One such example is Spurious Correlations. This site presents charts that show correlations between something bad—such as the number of people who drowned in swimming-pools in a year—and something unrelated—such as the number of Nicolas Cage films in a year. Correlation is not causation, but these charts exploit our natural tendency to look for patterns to hilarious effect. Given that cases of drowning increase with the number of films he stars in, it’s surprisingly easy to worry about pool safety when Nicolas Cage has a good year, or to see the way divorce rates in Maine drop when margarine sales decrease and therefore hope the U.S. switches over to butter.
If you find those charts too disconnected from reality, check out something like Graph TV. This handy site maps IMDb ratings of individual episodes of television series and arranges them chronologically, color-coded by season. Besides being relatively fancy in terms of construction, Graph TV lets you observe the fortunes of long-running series, crossover hits, or cult favorites. Where Spurious Correlations mostly serves as an example of why understanding statistics is important, Graph TV lets you gauge if a show is worth your time or likely to let you down in the end.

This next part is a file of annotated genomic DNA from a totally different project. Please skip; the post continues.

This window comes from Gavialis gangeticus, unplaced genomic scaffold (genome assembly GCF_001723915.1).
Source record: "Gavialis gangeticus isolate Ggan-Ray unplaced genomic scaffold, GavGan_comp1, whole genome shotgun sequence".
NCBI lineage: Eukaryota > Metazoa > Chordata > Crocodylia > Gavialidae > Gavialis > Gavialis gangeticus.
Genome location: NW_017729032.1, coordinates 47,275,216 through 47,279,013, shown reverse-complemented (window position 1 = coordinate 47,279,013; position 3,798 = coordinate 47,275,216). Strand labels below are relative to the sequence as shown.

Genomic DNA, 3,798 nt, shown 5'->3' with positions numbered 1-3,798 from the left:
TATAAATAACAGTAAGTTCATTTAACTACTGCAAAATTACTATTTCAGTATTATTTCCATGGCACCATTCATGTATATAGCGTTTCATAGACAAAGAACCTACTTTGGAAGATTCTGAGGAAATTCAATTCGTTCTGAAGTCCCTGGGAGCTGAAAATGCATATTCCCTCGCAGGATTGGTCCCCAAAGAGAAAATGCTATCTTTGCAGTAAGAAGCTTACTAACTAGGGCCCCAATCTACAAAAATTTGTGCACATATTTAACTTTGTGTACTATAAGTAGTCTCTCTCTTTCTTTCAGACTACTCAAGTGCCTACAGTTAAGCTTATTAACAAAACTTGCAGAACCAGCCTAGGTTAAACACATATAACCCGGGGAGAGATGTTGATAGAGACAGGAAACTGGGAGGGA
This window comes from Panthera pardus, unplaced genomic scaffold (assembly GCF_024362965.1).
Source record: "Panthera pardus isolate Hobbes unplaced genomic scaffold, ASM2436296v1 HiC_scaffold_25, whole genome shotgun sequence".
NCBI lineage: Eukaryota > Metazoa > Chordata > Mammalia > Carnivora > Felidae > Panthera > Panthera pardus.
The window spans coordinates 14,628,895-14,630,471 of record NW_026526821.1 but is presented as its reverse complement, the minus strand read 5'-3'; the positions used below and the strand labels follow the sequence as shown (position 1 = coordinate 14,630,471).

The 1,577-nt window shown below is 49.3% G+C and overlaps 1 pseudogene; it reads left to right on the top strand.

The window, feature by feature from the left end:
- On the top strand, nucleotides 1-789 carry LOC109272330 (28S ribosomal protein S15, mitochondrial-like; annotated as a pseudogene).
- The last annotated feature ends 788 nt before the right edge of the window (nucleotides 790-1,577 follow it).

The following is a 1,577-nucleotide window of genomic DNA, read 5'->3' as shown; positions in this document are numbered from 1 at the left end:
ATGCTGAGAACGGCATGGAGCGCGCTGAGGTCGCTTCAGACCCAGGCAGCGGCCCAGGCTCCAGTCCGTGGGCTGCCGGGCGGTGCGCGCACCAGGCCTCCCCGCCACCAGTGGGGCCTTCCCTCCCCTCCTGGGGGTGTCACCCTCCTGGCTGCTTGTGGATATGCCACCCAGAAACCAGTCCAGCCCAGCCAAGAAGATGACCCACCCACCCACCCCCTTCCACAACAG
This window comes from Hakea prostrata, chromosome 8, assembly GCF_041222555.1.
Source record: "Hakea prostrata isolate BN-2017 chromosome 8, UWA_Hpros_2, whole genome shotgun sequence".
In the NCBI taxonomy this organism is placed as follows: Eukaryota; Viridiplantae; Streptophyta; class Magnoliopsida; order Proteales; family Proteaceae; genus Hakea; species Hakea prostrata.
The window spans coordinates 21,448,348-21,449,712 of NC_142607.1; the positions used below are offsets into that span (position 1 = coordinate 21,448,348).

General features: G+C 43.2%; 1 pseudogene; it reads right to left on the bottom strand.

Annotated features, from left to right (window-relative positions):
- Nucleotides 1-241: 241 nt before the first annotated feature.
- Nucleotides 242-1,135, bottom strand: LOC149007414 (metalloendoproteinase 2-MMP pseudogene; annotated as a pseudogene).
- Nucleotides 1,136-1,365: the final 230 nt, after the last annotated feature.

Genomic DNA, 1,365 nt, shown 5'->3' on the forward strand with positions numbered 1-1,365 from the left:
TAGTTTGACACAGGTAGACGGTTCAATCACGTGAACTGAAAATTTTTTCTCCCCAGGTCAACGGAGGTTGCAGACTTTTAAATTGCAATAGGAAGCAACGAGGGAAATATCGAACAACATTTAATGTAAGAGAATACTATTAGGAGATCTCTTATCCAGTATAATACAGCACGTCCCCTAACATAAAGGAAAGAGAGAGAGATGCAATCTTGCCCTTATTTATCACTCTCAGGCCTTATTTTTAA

Lest you think that we only value line graphs, the recent release of Godzilla has provided an excuse to indulge in massive size-comparison charts. Or, if fictional beasts aren’t your preference, perhaps a series dedicated to extinct ones? Or living animals?
We could do this all day. There are so many impressive charts available that searching through them can be overwhelming. Personally, we’d like to see something made with Syncfusion’s Hi-Lo-Open-Close chart. Maybe there’s a relationship between the stock prices of a Fortune 500 company and the divergence from the norm of equatorial ocean temperatures? If you have any recommendations or, better yet, have designed any unique, interesting charts, let us know on Facebook, Twitter, or in the comments below.